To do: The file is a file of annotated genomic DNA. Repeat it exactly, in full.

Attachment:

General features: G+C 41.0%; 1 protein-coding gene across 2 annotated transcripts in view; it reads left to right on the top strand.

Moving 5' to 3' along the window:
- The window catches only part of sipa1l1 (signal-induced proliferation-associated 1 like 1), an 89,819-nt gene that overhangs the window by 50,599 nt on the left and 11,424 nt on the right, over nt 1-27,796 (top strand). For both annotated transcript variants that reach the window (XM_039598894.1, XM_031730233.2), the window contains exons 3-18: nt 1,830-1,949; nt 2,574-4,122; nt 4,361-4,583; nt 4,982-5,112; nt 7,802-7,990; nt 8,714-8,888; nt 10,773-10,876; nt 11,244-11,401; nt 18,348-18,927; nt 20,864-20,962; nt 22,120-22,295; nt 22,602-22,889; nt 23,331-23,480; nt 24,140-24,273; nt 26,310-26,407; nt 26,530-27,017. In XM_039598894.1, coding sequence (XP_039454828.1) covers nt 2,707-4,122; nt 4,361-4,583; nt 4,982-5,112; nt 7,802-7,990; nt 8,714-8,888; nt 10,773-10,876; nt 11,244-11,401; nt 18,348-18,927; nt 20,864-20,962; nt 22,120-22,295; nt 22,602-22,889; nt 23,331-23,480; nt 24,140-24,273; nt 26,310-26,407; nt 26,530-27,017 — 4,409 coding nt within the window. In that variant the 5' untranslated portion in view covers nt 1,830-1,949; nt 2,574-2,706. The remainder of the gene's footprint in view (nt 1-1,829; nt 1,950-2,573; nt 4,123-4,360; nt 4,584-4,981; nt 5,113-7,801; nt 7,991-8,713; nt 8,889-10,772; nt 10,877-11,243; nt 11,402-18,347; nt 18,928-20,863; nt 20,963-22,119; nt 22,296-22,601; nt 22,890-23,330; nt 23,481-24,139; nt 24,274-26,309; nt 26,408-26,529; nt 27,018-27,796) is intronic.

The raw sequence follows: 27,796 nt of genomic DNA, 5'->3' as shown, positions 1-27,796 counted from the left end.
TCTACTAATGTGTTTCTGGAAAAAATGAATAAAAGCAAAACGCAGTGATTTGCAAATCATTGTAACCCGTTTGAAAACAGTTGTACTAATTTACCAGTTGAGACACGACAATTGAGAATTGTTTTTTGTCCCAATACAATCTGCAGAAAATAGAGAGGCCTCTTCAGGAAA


General features: G+C 41.0%; 1 protein-coding gene across 2 annotated transcripts in view; it reads left to right on the top strand.

Moving 5' to 3' along the window:
- The window catches only part of sipa1l1 (signal-induced proliferation-associated 1 like 1), an 89,819-nt gene that overhangs the window by 50,599 nt on the left and 11,424 nt on the right, over nt 1-27,796 (top strand). For both annotated transcript variants that reach the window (XM_039598894.1, XM_031730233.2), the window contains exons 3-18: nt 1,830-1,949; nt 2,574-4,122; nt 4,361-4,583; nt 4,982-5,112; nt 7,802-7,990; nt 8,714-8,888; nt 10,773-10,876; nt 11,244-11,401; nt 18,348-18,927; nt 20,864-20,962; nt 22,120-22,295; nt 22,602-22,889; nt 23,331-23,480; nt 24,140-24,273; nt 26,310-26,407; nt 26,530-27,017. In XM_039598894.1, coding sequence (XP_039454828.1) covers nt 2,707-4,122; nt 4,361-4,583; nt 4,982-5,112; nt 7,802-7,990; nt 8,714-8,888; nt 10,773-10,876; nt 11,244-11,401; nt 18,348-18,927; nt 20,864-20,962; nt 22,120-22,295; nt 22,602-22,889; nt 23,331-23,480; nt 24,140-24,273; nt 26,310-26,407; nt 26,530-27,017 — 4,409 coding nt within the window. In that variant the 5' untranslated portion in view covers nt 1,830-1,949; nt 2,574-2,706. The remainder of the gene's footprint in view (nt 1-1,829; nt 1,950-2,573; nt 4,123-4,360; nt 4,584-4,981; nt 5,113-7,801; nt 7,991-8,713; nt 8,889-10,772; nt 10,877-11,243; nt 11,402-18,347; nt 18,928-20,863; nt 20,963-22,119; nt 22,296-22,601; nt 22,890-23,330; nt 23,481-24,139; nt 24,274-26,309; nt 26,408-26,529; nt 27,018-27,796) is intronic.

The raw sequence follows: 27,796 nt of genomic DNA, 5'->3' as shown, positions 1-27,796 counted from the left end.
TCTACTAATGTGTTTCTGGAAAAAATGAATAAAAGCAAAACGCAGTGATTTGCAAATCATTGTAACCCGTTTGAAAACAGTTGTACTAATTTACCAGTTGAGACACGACAATTGAGAATTGTTTTTTGTCCCAATACAATCTGCAGAAAATAGAGAGGCCTCTTCAGGAAA